Buckle up, because the Air Force is poised to crank its hypersonic weapons search up to 11.
The Air Force Research Laboratory (AFRL) on Tuesday released a request for information (RFI) for what a fresh hypersonic demonstrator under its Expendable Hypersonic Multi-Mission Air-Breathing Demonstrator (Mayhem) Program, which is a very real name for what appears to be a brand new hypersonic weapons program.
The Mayhem System Demonstrator (MSD) "will need to be capable of carrying larger payloads over distances further than current hypersonic capabilities allow," according to the RFI. "The payload bay will be modular and capable of carrying/delivering at least three distinct payloads in order to execute multiple government-defined mission sets."
Translation: the Pentagon wants a demonstrator that can deliver multiple payloads over a broad area at hypersonic speeds, ostensibly destroying unlucky targets on the ground, although it's unclear whether this demonstrator would be a missile or some other form of hypersonic glide vehicle.
The existence of the program was first reported by AviationWeek's Steve Trimble.
Hypersonic weapons have become a major priority for the Defense Department amid the resurgence of 'great power competition' with Russia and China.
According to the Congressional Research Service, the Pentagon’s fiscal year 2021 budget request for hypersonic-related research was $3.2 billion, up from $2.6 billion the previous year.
This is the second major Air Force hypersonic weapons program after the. AGM-183 Air-Launched Rapid Response Weapon (ARRW or “arrow”), which recently wrapped up captive-carry tests from a B-52 Stratofortress this week.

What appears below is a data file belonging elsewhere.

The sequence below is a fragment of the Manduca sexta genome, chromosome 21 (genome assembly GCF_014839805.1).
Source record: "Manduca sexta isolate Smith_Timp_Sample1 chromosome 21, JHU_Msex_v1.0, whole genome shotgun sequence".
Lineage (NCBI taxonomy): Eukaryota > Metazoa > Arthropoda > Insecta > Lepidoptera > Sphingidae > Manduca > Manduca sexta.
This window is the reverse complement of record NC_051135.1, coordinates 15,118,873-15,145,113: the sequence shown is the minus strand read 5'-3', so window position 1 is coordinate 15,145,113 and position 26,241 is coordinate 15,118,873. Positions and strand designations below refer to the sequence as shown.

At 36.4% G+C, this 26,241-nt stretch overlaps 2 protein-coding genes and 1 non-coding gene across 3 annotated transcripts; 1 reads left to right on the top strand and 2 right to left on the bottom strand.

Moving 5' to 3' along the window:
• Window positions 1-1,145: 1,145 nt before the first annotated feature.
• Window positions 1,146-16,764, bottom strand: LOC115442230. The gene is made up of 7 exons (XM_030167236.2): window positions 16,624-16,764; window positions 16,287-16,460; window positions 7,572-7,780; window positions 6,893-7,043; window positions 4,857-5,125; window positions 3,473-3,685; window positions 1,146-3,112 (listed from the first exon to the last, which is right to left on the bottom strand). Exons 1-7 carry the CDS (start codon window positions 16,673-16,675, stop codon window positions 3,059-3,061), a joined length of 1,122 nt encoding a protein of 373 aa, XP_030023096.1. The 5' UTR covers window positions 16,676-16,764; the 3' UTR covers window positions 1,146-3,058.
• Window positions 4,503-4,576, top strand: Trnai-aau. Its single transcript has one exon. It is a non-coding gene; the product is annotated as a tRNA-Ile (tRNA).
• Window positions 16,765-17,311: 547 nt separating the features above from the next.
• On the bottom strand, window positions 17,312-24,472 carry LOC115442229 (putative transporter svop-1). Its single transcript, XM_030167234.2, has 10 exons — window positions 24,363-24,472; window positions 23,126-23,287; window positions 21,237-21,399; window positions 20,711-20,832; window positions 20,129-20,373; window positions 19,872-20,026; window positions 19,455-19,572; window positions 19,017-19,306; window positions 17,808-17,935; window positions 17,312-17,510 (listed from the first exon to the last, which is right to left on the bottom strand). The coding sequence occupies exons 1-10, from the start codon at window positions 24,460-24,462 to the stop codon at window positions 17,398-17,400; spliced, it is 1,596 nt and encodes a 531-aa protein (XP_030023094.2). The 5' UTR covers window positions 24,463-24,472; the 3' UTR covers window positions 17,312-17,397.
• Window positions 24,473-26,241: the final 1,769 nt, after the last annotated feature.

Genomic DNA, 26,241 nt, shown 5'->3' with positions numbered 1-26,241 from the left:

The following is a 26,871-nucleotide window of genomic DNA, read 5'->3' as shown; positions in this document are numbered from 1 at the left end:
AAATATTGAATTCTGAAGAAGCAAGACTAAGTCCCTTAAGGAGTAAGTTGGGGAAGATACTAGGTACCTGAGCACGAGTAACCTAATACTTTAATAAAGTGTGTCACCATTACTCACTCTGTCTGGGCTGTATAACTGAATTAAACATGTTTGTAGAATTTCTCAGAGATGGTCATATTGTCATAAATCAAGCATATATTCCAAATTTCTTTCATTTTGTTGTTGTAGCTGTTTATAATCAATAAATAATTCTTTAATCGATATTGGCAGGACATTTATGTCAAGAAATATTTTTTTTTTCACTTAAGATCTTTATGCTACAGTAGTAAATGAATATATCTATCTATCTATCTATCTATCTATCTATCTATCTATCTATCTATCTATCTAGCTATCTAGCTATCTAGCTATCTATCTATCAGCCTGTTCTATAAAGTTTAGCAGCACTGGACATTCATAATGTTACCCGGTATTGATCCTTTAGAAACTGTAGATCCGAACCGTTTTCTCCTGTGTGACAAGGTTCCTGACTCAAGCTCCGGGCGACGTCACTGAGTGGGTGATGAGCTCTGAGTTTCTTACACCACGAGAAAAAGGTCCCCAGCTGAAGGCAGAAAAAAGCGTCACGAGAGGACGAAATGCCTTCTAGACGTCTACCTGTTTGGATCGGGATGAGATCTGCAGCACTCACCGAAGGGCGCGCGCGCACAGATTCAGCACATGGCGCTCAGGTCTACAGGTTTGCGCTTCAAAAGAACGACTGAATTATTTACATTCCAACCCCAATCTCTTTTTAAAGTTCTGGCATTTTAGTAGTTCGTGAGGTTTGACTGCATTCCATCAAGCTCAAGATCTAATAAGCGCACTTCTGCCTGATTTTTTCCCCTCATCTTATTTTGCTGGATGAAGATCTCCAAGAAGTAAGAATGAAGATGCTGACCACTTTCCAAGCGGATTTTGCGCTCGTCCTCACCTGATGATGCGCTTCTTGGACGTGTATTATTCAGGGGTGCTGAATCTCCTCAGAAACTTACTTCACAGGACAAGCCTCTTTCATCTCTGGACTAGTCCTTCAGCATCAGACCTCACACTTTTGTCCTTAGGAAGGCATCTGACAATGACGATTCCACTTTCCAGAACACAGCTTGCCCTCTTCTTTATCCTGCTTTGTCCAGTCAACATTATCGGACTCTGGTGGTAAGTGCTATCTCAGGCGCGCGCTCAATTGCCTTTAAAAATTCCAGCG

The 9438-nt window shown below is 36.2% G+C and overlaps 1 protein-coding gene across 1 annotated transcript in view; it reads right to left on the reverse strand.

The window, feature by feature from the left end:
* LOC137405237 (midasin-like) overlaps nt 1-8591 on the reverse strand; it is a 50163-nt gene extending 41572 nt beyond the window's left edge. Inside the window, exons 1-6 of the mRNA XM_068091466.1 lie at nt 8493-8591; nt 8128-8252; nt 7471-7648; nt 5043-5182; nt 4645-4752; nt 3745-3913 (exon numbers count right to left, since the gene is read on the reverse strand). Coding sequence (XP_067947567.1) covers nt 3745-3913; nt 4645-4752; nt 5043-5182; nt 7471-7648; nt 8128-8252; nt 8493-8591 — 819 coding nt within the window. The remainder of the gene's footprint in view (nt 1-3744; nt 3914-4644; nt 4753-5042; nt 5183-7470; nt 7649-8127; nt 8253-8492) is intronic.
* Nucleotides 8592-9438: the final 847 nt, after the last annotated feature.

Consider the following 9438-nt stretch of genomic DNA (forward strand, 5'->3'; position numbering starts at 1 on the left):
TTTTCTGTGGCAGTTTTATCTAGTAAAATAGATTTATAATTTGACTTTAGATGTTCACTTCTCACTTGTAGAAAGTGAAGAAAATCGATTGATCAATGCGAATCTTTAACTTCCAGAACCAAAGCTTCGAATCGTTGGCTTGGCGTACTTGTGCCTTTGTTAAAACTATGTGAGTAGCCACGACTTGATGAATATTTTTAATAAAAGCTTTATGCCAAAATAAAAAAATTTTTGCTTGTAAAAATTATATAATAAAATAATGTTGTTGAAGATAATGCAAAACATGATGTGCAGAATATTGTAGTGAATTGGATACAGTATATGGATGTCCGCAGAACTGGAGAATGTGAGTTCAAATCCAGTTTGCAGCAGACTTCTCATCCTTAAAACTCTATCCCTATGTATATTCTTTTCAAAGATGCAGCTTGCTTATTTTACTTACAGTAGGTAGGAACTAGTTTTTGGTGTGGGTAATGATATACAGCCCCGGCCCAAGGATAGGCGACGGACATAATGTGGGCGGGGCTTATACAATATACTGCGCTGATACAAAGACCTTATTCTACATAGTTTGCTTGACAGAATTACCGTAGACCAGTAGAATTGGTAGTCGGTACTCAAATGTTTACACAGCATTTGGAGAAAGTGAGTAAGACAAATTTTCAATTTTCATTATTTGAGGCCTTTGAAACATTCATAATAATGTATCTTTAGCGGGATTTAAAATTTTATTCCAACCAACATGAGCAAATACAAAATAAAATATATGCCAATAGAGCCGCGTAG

According to the RFI, the Mayhem program will build on the lessons learned from the Hypersonic Air-breathing Weapon Concept (HAWC) program that, a joint effort between the Air Force and the Defense Advanced Research Projects Agency (DARPA), sought to develop an affordable air-launched hypersonic cruise missile.
The Air Force had previously canceled its Hypersonic Conventional Strike Weapon (HCSW) program in February of this year as budget pressures induced the service to choose between funding HCSW or ARRW, as Defense News reported at the time.
“We will continue to work collaboratively with our sister services to see how we can most effectively leverage each other’s capabilities, ensuring the most prudent use of taxpayer dollars,” Air Force spokeswoman Ann Stefanek told Defense News.
According to Air Force acquisition chief Will Roper, the service had determined that ARRW gave airmen additional options in terms of deployment on the battlefield, stating in March that “[ARRW] is smaller; we can carry twice as many on the B-52, and it’s possible it could be on the F-15."
Where the Mayhem program fits into the Air Force's strategic calculus remains unclear. The AFRL did not immediately respond to request for comment from Task & Purpose. In the meantime: UP TO 11, PEOPLE!